To view—and improve—a file’s metadata, you will need to access the file’s properties, using software that allows you to edit PDF and EPUB files. Adobe Acrobat Pro allows files to be edited directly, unlike the free Adobe Acrobat Reader software, which only lets you view metadata. There is also free software that enables the same types of edits as Adobe Acrobat Pro. For example, calibre offers free, open-source software that provides e-book management for readers and e-book creators (see manual.calibre-ebook.com/metadata.html).

For additional information about free PDF editing software and tips, go to labnol.org/software/edit-pdf-files/10870.

If you are using a PC running Windows XP (as I do), the first step in viewing a file’s properties can be either right clicking on a closed EPUB or PDF file and selecting Properties, or going to the File tab in the menu bar of an open EPUB or PDF file and selecting Properties. From Properties, I use the tab that offers a Summary of the file’s metadata and click on the Advanced button to view additional metadata opportunities. The steps may be different if you are using a different type of system.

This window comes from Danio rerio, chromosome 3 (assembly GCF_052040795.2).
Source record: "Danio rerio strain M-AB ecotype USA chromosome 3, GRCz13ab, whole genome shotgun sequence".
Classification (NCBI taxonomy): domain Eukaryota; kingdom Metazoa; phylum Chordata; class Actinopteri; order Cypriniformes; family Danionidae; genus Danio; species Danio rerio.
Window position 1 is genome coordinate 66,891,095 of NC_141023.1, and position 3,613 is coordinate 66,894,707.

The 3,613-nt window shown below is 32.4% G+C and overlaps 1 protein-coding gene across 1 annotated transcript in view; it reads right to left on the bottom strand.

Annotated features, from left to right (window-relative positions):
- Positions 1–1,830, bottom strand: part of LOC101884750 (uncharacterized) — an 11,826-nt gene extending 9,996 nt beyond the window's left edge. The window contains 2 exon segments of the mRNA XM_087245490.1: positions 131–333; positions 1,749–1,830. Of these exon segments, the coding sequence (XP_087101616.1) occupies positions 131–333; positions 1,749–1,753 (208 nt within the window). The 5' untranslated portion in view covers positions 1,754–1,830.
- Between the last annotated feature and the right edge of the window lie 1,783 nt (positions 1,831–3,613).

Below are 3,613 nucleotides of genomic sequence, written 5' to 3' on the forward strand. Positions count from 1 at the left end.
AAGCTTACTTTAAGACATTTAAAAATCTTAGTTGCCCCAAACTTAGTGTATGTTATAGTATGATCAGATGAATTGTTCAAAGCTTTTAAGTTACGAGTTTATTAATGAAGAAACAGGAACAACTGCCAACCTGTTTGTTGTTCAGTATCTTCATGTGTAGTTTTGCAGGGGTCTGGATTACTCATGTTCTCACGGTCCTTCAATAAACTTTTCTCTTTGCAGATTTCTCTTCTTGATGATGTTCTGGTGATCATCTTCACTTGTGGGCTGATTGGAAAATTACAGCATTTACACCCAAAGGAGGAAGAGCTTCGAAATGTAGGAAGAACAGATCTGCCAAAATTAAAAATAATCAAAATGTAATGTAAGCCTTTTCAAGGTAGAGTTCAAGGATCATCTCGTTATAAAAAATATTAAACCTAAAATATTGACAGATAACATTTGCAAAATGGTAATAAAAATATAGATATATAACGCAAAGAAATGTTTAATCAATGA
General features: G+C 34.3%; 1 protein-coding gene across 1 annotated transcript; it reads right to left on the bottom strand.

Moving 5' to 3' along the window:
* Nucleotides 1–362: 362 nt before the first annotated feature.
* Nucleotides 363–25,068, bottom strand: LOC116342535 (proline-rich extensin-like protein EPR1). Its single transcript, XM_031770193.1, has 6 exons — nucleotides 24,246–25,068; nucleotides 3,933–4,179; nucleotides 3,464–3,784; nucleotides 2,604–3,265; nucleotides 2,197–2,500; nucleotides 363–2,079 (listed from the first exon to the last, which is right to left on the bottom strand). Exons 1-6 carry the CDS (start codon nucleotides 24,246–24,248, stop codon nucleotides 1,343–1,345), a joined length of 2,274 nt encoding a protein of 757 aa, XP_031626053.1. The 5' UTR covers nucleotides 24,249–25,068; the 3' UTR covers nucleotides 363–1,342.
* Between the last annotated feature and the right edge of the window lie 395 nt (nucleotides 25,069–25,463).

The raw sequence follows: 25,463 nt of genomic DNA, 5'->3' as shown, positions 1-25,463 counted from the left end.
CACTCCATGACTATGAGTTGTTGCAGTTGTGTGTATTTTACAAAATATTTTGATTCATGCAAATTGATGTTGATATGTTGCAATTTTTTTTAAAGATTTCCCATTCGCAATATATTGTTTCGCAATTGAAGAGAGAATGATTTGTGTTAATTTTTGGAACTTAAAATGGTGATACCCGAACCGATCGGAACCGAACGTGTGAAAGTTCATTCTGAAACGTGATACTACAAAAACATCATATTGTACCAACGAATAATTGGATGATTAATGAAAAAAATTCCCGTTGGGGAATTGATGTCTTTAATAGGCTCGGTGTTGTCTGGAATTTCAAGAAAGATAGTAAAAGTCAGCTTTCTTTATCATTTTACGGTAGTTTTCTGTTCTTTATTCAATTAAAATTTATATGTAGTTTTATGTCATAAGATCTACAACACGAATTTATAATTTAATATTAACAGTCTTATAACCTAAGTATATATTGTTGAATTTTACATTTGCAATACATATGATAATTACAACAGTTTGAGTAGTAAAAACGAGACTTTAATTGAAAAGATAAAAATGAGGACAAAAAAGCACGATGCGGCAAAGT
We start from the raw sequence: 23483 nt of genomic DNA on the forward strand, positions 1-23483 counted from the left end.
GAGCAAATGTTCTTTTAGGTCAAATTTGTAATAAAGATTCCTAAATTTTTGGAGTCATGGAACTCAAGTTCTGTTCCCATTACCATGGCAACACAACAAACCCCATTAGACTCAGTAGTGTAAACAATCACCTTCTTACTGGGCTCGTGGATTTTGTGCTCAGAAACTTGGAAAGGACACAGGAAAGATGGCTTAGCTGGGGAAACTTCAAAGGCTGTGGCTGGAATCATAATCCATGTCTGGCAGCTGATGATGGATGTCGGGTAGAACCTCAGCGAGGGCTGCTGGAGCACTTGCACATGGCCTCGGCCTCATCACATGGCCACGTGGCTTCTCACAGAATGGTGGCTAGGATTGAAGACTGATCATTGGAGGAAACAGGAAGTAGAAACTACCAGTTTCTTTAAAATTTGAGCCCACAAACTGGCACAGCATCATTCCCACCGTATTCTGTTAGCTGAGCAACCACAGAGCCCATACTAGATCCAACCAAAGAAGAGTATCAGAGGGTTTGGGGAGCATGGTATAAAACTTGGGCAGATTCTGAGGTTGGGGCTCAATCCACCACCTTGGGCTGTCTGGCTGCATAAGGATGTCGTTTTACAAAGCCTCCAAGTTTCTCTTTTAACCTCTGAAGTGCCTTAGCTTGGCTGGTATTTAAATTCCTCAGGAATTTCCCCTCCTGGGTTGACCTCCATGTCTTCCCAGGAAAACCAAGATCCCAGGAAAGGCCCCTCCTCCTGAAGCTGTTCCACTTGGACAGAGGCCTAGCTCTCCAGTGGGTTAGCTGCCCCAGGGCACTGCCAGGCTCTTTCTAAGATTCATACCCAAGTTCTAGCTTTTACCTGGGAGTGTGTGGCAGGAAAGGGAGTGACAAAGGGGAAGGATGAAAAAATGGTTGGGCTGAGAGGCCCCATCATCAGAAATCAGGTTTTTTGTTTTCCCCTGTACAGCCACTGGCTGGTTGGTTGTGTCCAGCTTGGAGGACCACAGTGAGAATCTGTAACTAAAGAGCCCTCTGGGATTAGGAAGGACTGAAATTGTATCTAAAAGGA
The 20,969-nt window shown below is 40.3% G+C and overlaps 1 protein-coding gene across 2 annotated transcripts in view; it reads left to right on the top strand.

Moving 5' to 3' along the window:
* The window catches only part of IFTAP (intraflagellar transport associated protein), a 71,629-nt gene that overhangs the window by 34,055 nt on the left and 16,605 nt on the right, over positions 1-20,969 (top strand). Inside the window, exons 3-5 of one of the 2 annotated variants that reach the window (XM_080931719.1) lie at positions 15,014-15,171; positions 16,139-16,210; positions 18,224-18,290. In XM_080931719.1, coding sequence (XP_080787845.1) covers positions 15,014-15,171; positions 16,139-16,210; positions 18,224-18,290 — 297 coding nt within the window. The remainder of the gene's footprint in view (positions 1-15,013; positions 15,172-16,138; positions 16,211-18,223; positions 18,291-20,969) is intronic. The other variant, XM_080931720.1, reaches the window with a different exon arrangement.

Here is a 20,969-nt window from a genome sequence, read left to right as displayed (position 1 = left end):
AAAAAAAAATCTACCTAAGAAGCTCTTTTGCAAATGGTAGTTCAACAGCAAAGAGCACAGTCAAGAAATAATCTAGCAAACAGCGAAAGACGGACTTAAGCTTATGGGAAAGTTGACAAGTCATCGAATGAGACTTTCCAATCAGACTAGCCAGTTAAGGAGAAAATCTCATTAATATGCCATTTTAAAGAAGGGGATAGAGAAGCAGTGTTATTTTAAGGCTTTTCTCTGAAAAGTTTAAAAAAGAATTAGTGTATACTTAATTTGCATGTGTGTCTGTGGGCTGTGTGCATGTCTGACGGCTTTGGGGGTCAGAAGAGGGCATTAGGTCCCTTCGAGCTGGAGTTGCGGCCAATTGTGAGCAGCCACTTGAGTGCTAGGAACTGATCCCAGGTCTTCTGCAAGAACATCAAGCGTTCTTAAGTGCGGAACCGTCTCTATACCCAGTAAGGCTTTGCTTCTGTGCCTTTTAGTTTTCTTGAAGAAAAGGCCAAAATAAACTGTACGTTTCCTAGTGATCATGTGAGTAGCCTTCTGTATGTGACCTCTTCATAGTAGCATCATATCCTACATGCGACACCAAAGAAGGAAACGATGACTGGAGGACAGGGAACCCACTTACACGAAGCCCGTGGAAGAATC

The images below show EPUB and PDF files with no metadata. Publishers should supply the information these forms accommodate.

[Image 1 no longer available.]

These EPUB and PDF files should, at the very least, have title and author information. Remember, your file name may be an ISBN, which isn’t all that helpful to readers, and the “author” information shown might be someone in the production department.

[Image 2 no longer available.]

By providing information such as keywords and subject, you help readers, and fostering relationships with them should always be part of your marketing and branding strategies.

The It-Doesn’t-Work Problem

The next most common problem involves metadata that is not compatible when loaded into other applications and cannot be read. This problem typically occurs when DRM is applied to a file. For example, the Adobe Content Server (ACS) database, which is used to apply DRM to files, can accept only UTF-8 characters.